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Sedimentary oxygen dynamics in a seasonally hypoxic basin
Seitaj, D.; Sulu-Gambari, F; Burdorf, L.D.W.; Romero-Ramirez, A.; Maire, O.; Malkin, S.Y.; Slomp, C. P.; Meysman, F.J.R. (2017). Sedimentary oxygen dynamics in a seasonally hypoxic basin. Limnol. Oceanogr. 62(2): 452-473.
In: Limnology and Oceanography. American Society of Limnology and Oceanography: Waco, Tex., etc. ISSN 0024-3590; e-ISSN 1939-5590, meer
Peer reviewed article  

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  • Seitaj, D., meer
  • Sulu-Gambari, F
  • Burdorf, L.D.W., meer
  • Romero-Ramirez, A.
  • Maire, O.
  • Malkin, S.Y., meer
  • Slomp, C. P.
  • Meysman, F.J.R., meer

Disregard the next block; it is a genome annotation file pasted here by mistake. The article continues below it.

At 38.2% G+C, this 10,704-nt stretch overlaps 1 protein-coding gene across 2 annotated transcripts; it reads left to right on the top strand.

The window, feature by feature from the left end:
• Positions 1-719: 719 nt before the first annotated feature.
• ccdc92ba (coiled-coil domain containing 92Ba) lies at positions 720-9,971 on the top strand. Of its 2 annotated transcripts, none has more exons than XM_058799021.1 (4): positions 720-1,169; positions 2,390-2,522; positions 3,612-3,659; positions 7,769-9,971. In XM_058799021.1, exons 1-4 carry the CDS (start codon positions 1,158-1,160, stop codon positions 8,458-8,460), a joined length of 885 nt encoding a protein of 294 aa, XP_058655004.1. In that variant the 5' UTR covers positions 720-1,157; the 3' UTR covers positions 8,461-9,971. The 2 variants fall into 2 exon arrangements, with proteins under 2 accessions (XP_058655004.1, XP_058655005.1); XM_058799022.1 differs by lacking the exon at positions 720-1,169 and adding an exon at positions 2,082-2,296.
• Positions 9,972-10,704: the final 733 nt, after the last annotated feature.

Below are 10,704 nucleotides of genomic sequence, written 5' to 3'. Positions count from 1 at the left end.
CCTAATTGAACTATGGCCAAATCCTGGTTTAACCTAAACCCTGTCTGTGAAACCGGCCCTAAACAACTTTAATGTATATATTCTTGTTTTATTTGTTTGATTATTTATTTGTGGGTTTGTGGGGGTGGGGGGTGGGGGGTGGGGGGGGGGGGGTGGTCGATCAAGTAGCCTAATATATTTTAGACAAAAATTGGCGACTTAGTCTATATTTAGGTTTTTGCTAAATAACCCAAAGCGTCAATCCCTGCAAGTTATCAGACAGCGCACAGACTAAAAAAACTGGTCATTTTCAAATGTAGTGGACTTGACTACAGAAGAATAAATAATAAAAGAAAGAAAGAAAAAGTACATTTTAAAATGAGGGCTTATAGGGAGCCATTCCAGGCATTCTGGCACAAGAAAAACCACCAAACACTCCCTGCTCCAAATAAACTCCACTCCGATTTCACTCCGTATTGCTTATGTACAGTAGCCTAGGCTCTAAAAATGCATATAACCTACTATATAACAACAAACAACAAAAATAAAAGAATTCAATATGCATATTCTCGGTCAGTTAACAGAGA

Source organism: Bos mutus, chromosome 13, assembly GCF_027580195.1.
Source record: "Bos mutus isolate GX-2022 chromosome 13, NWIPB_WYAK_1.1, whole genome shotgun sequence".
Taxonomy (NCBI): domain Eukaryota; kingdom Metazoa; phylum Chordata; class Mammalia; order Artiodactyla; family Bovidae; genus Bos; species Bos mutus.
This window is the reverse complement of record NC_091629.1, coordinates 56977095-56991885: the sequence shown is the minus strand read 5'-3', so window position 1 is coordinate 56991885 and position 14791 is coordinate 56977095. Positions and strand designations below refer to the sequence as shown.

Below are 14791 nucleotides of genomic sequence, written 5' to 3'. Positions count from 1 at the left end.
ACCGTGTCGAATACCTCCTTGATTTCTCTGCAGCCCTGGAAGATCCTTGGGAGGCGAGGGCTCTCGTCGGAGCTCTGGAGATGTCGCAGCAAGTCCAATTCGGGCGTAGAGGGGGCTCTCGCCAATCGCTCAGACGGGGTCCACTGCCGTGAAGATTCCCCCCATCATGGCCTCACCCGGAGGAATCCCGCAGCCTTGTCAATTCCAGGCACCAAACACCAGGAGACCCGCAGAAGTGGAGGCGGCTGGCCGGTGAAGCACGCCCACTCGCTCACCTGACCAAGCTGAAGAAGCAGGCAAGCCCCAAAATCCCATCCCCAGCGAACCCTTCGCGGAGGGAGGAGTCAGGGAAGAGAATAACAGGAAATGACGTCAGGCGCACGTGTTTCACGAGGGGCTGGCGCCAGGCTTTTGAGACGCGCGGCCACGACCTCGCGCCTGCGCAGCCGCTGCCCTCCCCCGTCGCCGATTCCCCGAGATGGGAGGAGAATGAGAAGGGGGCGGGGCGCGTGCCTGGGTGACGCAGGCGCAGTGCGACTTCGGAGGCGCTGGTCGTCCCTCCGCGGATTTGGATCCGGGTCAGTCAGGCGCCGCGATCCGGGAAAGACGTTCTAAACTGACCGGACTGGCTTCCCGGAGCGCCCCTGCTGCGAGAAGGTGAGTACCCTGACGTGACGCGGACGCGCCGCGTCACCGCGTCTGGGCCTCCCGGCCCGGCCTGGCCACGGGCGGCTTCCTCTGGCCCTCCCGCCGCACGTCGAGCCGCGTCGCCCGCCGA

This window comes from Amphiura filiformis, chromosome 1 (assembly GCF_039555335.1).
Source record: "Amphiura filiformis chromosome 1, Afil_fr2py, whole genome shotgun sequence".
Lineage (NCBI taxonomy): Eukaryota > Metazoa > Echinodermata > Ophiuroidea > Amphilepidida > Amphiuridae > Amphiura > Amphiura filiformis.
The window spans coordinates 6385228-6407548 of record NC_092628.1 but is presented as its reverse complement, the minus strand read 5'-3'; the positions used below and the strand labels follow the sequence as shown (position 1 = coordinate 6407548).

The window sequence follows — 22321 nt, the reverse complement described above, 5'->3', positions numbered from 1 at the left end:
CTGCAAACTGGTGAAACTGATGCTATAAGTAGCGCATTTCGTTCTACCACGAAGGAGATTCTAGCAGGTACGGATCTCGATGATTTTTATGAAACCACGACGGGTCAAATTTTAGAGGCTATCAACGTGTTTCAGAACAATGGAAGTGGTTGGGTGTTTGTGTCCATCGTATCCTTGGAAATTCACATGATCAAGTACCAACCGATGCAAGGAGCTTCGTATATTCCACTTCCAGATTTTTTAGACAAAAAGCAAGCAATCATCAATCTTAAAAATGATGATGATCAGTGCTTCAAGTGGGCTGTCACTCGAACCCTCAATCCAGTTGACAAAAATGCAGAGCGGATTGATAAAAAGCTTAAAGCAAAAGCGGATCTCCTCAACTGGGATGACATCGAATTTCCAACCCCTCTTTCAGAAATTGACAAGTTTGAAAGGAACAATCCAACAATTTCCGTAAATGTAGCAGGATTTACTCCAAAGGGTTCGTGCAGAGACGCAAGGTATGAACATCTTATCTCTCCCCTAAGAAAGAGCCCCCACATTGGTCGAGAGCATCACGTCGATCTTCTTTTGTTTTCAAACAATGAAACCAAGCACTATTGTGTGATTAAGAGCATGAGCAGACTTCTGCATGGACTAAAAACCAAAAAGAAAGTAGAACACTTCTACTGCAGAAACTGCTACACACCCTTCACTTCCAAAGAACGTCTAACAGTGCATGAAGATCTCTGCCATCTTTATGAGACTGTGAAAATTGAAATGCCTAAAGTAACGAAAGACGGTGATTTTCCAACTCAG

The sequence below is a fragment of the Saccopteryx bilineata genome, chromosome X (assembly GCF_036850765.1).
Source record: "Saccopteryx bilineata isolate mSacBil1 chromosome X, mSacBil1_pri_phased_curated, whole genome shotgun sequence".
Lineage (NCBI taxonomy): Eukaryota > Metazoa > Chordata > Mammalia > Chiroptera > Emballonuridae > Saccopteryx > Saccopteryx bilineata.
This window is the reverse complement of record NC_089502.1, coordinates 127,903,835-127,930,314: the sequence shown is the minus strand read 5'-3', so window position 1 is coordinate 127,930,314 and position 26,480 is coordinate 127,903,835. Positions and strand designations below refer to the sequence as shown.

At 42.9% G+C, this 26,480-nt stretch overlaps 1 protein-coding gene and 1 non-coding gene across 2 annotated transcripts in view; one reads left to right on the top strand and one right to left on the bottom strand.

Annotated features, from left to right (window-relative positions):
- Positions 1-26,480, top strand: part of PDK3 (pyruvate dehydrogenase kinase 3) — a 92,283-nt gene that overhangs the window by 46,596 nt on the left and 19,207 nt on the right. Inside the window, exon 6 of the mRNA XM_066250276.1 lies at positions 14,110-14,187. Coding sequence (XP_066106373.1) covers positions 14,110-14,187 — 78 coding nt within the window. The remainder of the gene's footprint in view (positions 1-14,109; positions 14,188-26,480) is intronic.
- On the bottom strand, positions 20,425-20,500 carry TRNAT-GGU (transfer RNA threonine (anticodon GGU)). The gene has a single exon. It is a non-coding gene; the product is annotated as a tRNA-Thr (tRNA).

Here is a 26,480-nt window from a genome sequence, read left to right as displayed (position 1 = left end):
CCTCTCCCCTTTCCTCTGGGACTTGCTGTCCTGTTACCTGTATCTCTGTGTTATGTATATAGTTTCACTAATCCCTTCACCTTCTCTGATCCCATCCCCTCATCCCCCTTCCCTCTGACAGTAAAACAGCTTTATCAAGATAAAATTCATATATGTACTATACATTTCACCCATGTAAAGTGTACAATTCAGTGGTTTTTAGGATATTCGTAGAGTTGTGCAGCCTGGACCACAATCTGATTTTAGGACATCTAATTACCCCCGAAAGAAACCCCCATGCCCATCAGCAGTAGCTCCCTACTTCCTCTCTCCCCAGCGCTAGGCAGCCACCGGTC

Seasonal hypoxia refers to the oxygen depletion that occurs in summer in the bottom water of stratified systems, and is increasingly observed in coastal areas worldwide. The process induces a seasonal cycle on the biogeochemistry of the underlying sediments, which remains poorly quantified. Here, we investigated the sedimentary oxygen consumption within Lake Grevelingen (The Netherlands), a saline coastal reservoir that is impacted by yearly recurrent bottom water hypoxia. Monthly sampling campaigns were conducted throughout 2012 at three sites along a depth gradient. Macrofauna sampling and sediment profile imaging demonstrated how summer hypoxia strongly impacts the benthic communities below 15 m of water depth. Benthic fluxes of oxygen, dissolved inorganic carbon, total alkalinity, and ammonium were determined by closed core incubations, while oxygen depth profiles were recorded by microsensor profiling of sediment cores. Our results reveal a pronounced seasonality in the sedimentary oxygen consumption. Low uptake rates in summer were caused by oxygen limitation, and resulted in the build‐up of an “oxygen debt” through the accumulation of reduced iron sulfides. Highest oxygen uptake rates were recorded in fall, linked to the reoxidation of the pool of iron sulfides in the top layer. However, uptake rates remained unexpectedly high during winter and early spring, likely associated with the oxidation of iron sulfides down to centimeters depth due to the electrogenic sulfur oxidation by cable bacteria. Overall, our results suggest that the sedimentary oxygen dynamic in seasonally hypoxic coastal systems is characterized by a strongly amplified “oxygen debt” dynamics induced by cable bacteria.

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